Strategies for Admission
With such a low acceptance rate, those who hope to study at JABSOM must be strategic when completing their applications. Of course, one should strive to earn high grades in the aforementioned required courses and work to get the required overall GPA. Taking exam prep courses and practicing on sample exams can help one achieve a higher grade on the MCAT to reach those basic requirements. But admissions into JABSOM, or any medical school, isn’t just a numbers game. Admissions counselors want well-rounded students in their program, not just those who can do well on exams.
To ensure that they receive those types of students, JABSOM has admissions requirements beyond just GPA and MCAT scores. Future students must first fill out the American Medical College Application Service (AMCAS) application, conveying essential information to potential schools across the country. The application process begins on June 1st, with the early decision program deadline arriving on August 1st and the regular deadline arriving on November 1st. With the application, students must pay a $150 fee. This fee is non-negotiable, so be sure to include it in your application plans.
After submitting the AMCAS, JABSOM also requires a secondary application unique to their program. While this might seem like an unnecessary redundancy, the secondary application does in fact work in favor of most students. This secondary application provides one with even more chances to stand out and to show the school the well-rounded student they could be.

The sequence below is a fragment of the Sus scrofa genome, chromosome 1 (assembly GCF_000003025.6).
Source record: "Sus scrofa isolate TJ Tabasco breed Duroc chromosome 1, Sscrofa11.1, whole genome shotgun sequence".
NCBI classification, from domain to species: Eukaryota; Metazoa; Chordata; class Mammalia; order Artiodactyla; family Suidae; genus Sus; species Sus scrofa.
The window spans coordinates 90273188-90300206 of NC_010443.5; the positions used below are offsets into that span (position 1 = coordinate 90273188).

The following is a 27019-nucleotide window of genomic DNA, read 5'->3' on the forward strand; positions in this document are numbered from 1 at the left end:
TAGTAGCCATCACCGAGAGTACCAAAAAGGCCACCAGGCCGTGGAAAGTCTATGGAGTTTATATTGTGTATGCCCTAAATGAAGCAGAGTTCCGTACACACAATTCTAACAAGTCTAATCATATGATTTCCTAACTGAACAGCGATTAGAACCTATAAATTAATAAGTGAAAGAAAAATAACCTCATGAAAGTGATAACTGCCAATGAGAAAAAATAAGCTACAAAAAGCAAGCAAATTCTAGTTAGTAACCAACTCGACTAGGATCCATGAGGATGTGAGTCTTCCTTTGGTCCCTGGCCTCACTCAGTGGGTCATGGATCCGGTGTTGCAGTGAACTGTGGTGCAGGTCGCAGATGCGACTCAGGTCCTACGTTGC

In particular, the secondary application includes a request for letters of recommendation. Most know that a strong letter of recommendation should come from a respected professor in their field, but that’s not all of it. The recommender should not only be able to speak to your strengths and abilities (in other words, don’t ask for a letter from a professor who gave you a B in their class) but also should be someone who knows you well.
To secure a good letter of recommendation, one should start early. Figure out which professors have strong reputations in the field into which you plan to enter and take steps to work with them. Take several classes with them and volunteer with them to establish a working relationship. And of course, be sure to earn good grades in their classes.
Letters of recommendation speak to your abilities and characters more than any other part of the application. But with good grades and a strong letter, you’ll have the best chance of being one of those rare people who get accepted into the Burns School of Medicine.